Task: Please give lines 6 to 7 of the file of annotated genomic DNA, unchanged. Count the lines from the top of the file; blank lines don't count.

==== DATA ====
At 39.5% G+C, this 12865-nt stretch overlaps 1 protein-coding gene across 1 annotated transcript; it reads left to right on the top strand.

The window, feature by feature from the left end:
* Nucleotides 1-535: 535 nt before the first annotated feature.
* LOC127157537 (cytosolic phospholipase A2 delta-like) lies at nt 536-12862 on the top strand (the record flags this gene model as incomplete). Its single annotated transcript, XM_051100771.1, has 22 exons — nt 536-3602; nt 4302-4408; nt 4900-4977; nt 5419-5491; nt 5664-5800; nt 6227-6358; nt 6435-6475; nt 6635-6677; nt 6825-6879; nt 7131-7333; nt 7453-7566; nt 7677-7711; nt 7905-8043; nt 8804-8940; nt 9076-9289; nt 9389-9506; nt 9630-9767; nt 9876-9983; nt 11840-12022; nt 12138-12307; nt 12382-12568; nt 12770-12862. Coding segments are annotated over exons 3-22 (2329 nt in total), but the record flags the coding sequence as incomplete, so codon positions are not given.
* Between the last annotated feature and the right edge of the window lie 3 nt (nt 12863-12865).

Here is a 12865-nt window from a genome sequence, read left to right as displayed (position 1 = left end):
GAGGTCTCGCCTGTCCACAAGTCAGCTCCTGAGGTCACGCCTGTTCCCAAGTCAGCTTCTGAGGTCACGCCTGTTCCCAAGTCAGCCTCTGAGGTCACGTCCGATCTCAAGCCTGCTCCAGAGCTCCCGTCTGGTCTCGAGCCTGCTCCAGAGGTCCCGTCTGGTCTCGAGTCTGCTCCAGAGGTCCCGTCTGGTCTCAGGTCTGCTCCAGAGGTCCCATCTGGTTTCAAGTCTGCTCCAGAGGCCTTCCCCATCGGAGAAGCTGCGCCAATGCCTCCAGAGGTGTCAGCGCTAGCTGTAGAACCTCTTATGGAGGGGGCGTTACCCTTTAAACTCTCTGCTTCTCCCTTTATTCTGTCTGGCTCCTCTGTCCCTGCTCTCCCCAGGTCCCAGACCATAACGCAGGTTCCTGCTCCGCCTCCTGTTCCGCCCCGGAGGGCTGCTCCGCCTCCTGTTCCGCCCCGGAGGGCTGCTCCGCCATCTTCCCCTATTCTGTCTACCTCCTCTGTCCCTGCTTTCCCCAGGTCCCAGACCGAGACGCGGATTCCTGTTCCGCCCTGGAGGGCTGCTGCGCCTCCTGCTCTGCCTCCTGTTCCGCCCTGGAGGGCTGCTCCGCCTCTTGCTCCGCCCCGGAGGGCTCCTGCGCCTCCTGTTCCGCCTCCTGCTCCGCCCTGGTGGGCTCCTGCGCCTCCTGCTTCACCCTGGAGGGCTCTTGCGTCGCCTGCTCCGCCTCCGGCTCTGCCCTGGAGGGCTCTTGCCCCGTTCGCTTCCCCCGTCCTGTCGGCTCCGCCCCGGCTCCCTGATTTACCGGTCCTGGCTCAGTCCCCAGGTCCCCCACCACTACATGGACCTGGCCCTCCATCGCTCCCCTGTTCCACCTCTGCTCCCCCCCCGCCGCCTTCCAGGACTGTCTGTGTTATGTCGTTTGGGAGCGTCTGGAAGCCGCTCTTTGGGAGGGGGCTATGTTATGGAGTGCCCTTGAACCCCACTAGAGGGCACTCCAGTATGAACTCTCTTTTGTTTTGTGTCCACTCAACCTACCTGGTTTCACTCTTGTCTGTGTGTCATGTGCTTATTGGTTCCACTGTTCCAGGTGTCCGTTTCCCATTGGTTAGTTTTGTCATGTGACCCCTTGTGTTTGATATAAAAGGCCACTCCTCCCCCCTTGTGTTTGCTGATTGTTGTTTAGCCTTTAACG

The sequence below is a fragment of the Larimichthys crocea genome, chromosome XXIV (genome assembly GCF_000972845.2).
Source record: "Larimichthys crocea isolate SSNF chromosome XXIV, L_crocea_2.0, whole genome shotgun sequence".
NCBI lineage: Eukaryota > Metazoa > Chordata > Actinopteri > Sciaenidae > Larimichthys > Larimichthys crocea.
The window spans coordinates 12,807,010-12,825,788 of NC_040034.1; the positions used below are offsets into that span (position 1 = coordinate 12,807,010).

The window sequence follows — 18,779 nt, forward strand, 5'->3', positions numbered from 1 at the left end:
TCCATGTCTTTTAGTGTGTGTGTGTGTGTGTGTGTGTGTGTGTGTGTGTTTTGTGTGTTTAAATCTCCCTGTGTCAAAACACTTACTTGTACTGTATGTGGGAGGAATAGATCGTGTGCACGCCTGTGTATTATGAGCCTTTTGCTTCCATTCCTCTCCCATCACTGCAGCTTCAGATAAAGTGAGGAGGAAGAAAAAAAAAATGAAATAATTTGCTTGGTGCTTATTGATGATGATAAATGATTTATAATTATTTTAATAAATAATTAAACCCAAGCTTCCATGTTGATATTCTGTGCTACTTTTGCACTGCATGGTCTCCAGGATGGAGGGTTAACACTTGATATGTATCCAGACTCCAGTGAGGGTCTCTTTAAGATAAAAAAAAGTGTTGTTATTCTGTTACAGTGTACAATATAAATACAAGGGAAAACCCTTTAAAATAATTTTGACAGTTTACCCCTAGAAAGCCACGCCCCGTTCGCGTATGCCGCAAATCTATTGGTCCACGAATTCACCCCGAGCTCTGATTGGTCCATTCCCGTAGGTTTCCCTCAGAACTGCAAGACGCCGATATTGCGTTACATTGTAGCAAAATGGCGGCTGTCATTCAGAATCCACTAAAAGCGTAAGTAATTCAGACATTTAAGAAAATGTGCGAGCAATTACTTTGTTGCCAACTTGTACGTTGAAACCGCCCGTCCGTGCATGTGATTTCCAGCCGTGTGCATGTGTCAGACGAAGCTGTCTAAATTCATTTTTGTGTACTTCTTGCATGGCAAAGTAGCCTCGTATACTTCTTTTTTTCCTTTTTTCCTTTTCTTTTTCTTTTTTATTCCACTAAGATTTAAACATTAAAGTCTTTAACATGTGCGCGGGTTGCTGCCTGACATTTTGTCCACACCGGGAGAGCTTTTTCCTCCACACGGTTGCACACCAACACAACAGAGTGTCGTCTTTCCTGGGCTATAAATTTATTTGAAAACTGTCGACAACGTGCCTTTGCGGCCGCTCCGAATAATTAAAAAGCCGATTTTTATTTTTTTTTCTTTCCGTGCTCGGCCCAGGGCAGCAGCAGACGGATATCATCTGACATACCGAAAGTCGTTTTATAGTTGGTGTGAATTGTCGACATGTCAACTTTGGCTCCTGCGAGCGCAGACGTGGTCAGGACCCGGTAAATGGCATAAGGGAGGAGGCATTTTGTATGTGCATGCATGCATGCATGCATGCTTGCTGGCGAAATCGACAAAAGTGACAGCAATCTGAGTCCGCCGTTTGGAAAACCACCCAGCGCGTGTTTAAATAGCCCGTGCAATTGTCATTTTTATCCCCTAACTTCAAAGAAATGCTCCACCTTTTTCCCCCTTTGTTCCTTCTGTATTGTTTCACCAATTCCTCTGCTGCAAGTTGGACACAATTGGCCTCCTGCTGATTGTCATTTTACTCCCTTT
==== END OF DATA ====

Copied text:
Here is a 12865-nt window from a genome sequence, read left to right as displayed (position 1 = left end):
GAGGTCTCGCCTGTCCACAAGTCAGCTCCTGAGGTCACGCCTGTTCCCAAGTCAGCTTCTGAGGTCACGCCTGTTCCCAAGTCAGCCTCTGAGGTCACGTCCGATCTCAAGCCTGCTCCAGAGCTCCCGTCTGGTCTCGAGCCTGCTCCAGAGGTCCCGTCTGGTCTCGAGTCTGCTCCAGAGGTCCCGTCTGGTCTCAGGTCTGCTCCAGAGGTCCCATCTGGTTTCAAGTCTGCTCCAGAGGCCTTCCCCATCGGAGAAGCTGCGCCAATGCCTCCAGAGGTGTCAGCGCTAGCTGTAGAACCTCTTATGGAGGGGGCGTTACCCTTTAAACTCTCTGCTTCTCCCTTTATTCTGTCTGGCTCCTCTGTCCCTGCTCTCCCCAGGTCCCAGACCATAACGCAGGTTCCTGCTCCGCCTCCTGTTCCGCCCCGGAGGGCTGCTCCGCCTCCTGTTCCGCCCCGGAGGGCTGCTCCGCCATCTTCCCCTATTCTGTCTACCTCCTCTGTCCCTGCTTTCCCCAGGTCCCAGACCGAGACGCGGATTCCTGTTCCGCCCTGGAGGGCTGCTGCGCCTCCTGCTCTGCCTCCTGTTCCGCCCTGGAGGGCTGCTCCGCCTCTTGCTCCGCCCCGGAGGGCTCCTGCGCCTCCTGTTCCGCCTCCTGCTCCGCCCTGGTGGGCTCCTGCGCCTCCTGCTTCACCCTGGAGGGCTCTTGCGTCGCCTGCTCCGCCTCCGGCTCTGCCCTGGAGGGCTCTTGCCCCGTTCGCTTCCCCCGTCCTGTCGGCTCCGCCCCGGCTCCCTGATTTACCGGTCCTGGCTCAGTCCCCAGGTCCCCCACCACTACATGGACCTGGCCCTCCATCGCTCCCCTGTTCCACCTCTGCTCCCCCCCCGCCGCCTTCCAGGACTGTCTGTGTTATGTCGTTTGGGAGCGTCTGGAAGCCGCTCTTTGGGAGGGGGCTATGTTATGGAGTGCCCTTGAACCCCACTAGAGGGCACTCCAGTATGAACTCTCTTTTGTTTTGTGTCCACTCAACCTACCTGGTTTCACTCTTGTCTGTGTGTCATGTGCTTATTGGTTCCACTGTTCCAGGTGTCCGTTTCCCATTGGTTAGTTTTGTCATGTGACCCCTTGTGTTTGATATAAAAGGCCACTCCTCCCCCCTTGTGTTTGCTGATTGTTGTTTAGCCTTTAACG